Wales is part of the United Kingdom and is located on the island of Great Britain. It houses several famous landmarks, the most famous of which are the Seven Wonders of Wales. A rhyming song will help Wales residents remember the names of these places. It is believed to have been written by an English tourist who visited the country sometime between the late 18th and early 19th centuries. Each of the following wonders is located in North Wales.
7. Snowdon –
Snowdon is the highest mountain in Wales, standing at 3,560 meters above sea level. The mountain and its surroundings are protected as the Snowdonia National Park and the National Nature Reserve in order to preserve its indigenous flora and fauna. The mountain is mostly covered with snow most of the year. However, climate change has affected snowfall in the area. For example, in 2004 the mountain saw 55% less snow than in 1994.
Visitors can climb to the top in several ways, although the most popular trail is Llanberis. For those who prefer not to climb, the Snowdon Mountain Railway is available. This train takes 130,000 visitors to the top annually.
6. Gresford Bells –
Gresford Bells are located in All Saints Church in Gresford. Although the church building itself is a beautiful 13th-century architectural work, only its bells are listed as one of the seven wonders. This is because the bells are known for their strong ringing and perfect tone. Throughout history, bells have rung indicating curfew, the tragedy of coal mining, and the invasion of World War II. Today, visitors can hear them during worship services on Sundays and Tuesdays.
5. Llangollen Bridge –
Llangollen Bridge is situated in Llangollen. It is the first stone bridge to cross the Dee River, built in the 16th century. The new bridge replaced the older bridge built in the mid-14th century. This bridge is characterized by supporting arches under the bridge. An additional arch was added in the 1860s to widen the bridge over the new railroad. It is protected as a planned monument.
4. Fontana St. Winefrides –
St. Winefrides Well is situated in Holywell. The history of the well begins in 660 AD when Caradoc, a member of the local royal family, tried to confirm himself with Winefride, the daughter of the local chief. She rejected his progress. Annoyed, Caradoc beheads Winefride. When her head hit the ground, the spring water began to flow. It is said that her uncle Beuno, now Saint Beuno, brought her head back and brought her back to life. Winefride, now Saint Winefride, later became a nun. A well was built on the site of the spring, the water of which works wonders. Devotees have been visiting it since the 7th century, making it the oldest continuously visited pilgrimage site in Britain.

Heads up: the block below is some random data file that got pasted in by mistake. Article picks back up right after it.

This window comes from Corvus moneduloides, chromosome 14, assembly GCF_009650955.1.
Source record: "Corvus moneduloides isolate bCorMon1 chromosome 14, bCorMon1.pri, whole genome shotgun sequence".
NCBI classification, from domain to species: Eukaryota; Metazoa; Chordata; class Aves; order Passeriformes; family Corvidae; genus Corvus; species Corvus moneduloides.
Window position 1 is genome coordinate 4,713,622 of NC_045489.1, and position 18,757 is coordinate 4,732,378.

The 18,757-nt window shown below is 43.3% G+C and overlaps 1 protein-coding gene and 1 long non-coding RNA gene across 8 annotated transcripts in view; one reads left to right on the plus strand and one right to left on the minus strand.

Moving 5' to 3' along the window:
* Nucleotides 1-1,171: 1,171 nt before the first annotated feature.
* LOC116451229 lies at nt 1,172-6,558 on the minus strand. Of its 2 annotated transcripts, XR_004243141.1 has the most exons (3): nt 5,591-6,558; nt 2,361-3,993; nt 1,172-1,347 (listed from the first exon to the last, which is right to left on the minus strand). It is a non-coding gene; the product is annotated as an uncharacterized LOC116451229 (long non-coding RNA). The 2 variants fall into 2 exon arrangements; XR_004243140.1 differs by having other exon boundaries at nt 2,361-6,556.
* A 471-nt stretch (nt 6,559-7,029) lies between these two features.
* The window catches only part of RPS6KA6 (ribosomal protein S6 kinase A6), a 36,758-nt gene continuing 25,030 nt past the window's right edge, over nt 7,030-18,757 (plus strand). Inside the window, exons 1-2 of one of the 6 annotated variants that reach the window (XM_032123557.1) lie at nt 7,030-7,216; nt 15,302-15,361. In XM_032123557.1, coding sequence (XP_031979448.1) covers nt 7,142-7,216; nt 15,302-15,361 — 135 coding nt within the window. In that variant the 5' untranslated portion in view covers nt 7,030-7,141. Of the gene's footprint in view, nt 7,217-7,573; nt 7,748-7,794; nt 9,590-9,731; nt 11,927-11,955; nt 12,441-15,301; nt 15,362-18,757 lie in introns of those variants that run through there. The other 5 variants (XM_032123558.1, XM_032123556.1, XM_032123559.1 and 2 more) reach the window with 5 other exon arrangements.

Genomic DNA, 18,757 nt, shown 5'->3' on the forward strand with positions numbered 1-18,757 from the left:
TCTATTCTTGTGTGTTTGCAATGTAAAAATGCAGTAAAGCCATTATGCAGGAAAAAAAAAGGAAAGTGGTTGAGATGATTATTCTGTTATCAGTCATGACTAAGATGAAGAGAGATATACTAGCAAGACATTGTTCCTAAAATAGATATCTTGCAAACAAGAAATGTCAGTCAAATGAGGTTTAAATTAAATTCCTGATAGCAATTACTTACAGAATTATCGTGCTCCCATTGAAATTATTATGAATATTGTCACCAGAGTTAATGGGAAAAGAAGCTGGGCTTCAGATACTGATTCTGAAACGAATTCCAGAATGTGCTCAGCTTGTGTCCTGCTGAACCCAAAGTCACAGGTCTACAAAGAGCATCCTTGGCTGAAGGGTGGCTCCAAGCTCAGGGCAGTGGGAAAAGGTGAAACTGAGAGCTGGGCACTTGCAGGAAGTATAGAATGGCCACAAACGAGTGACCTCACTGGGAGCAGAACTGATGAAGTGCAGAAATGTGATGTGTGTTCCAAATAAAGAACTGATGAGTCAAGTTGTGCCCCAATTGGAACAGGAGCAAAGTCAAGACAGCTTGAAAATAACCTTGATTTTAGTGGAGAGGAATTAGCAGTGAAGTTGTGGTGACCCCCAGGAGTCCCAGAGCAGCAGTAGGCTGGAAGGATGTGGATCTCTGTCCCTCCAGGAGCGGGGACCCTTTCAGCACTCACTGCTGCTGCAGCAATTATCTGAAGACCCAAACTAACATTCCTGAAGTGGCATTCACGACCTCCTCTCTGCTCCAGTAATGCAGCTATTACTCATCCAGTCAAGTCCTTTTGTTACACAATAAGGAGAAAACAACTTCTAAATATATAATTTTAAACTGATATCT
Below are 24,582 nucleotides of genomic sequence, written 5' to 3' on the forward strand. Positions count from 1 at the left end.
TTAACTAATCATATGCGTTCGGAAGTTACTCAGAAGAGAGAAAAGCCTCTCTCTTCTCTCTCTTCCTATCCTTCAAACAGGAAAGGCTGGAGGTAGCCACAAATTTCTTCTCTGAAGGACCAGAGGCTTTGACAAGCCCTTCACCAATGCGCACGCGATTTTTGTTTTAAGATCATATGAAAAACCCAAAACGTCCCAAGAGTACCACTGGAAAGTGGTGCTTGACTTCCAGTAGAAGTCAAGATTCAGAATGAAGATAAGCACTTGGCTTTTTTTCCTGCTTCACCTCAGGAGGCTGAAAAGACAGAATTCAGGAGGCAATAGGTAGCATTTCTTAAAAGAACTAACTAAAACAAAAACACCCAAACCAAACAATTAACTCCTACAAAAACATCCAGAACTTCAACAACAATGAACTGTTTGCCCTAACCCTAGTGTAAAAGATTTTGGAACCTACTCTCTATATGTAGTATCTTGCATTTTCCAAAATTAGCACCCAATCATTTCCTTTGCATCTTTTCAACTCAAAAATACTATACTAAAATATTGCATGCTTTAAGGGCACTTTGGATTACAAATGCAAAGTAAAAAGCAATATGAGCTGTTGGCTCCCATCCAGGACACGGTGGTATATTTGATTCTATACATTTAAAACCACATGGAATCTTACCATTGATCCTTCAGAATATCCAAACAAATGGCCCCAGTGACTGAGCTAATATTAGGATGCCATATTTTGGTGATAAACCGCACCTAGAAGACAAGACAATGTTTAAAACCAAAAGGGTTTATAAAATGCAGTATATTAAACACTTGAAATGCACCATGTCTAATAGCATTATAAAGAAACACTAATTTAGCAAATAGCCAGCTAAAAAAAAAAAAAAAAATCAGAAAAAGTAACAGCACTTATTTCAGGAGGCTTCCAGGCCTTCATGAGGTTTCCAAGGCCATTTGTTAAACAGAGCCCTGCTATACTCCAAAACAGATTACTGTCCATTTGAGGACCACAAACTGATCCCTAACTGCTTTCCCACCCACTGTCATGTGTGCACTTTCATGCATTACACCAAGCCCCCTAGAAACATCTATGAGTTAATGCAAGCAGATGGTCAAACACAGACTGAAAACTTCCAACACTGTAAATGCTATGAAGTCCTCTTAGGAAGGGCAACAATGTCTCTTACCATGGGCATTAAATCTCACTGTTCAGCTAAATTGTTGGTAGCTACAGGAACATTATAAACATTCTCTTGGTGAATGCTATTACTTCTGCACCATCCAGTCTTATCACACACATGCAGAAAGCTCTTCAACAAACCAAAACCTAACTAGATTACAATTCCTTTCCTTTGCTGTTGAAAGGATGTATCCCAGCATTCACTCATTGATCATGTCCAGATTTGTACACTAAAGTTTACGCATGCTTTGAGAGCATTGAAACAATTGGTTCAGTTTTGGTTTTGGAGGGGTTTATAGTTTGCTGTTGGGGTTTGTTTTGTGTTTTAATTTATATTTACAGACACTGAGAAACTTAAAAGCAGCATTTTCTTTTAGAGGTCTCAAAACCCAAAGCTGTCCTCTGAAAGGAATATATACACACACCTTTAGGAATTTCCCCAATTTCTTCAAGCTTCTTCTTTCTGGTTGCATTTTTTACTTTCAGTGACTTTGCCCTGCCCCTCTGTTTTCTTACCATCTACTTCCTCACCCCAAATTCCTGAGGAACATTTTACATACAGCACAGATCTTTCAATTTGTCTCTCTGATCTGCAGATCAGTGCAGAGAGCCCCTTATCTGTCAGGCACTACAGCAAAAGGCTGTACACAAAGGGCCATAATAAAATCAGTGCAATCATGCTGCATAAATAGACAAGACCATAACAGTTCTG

3. Overton yew –
Overton Yew Trees is located in the Church of St. Mary the Virgin in Overton-on-Dee. Some trees are between 1500 and 2000 years old, they are older than the church that was built in the Norman era. In 1992, Queen Elizabeth II planted a yew tree here during a local celebration.
2. Church of St. Gilesa –
St Giles Church is located in the city of Wrexham and is the largest medieval parish church in Wales. Its tower is considered one of the seven wonders of the world, not the whole church. It is the tallest building in the city and can be seen anywhere.
1. Pistyll Rhaeadr –
Pistyll Rhaeadr Falls is the first wonder mentioned in the famous poem. It rolls over a cliff over 240 meters and falls into 3 different levels. Afon Rhaeadr is a river that flows from waterfalls. Visitors can spend the night in a nearby bed and breakfast or have lunch in a café. For those who want a little exercise, the hiking trail leads to the top of the waterfall.
What are the seven wonders of Wales?
|1||Pistyll Rhaeadr||Near Llanrhaeadr-ym-Mochnanta, Powys|
|2||Church of St. Giles||Wrexham|
|3||Overton yew trees||Overton-on-Dee, Wrexham, County|
|Fourth||Fontana All Winefrides||Holywell, Flintshire|
|5||Llangollen Bridge||Llangollen, Denbighshire|
|6.||Gresford bells||Gresford, Wrexham County|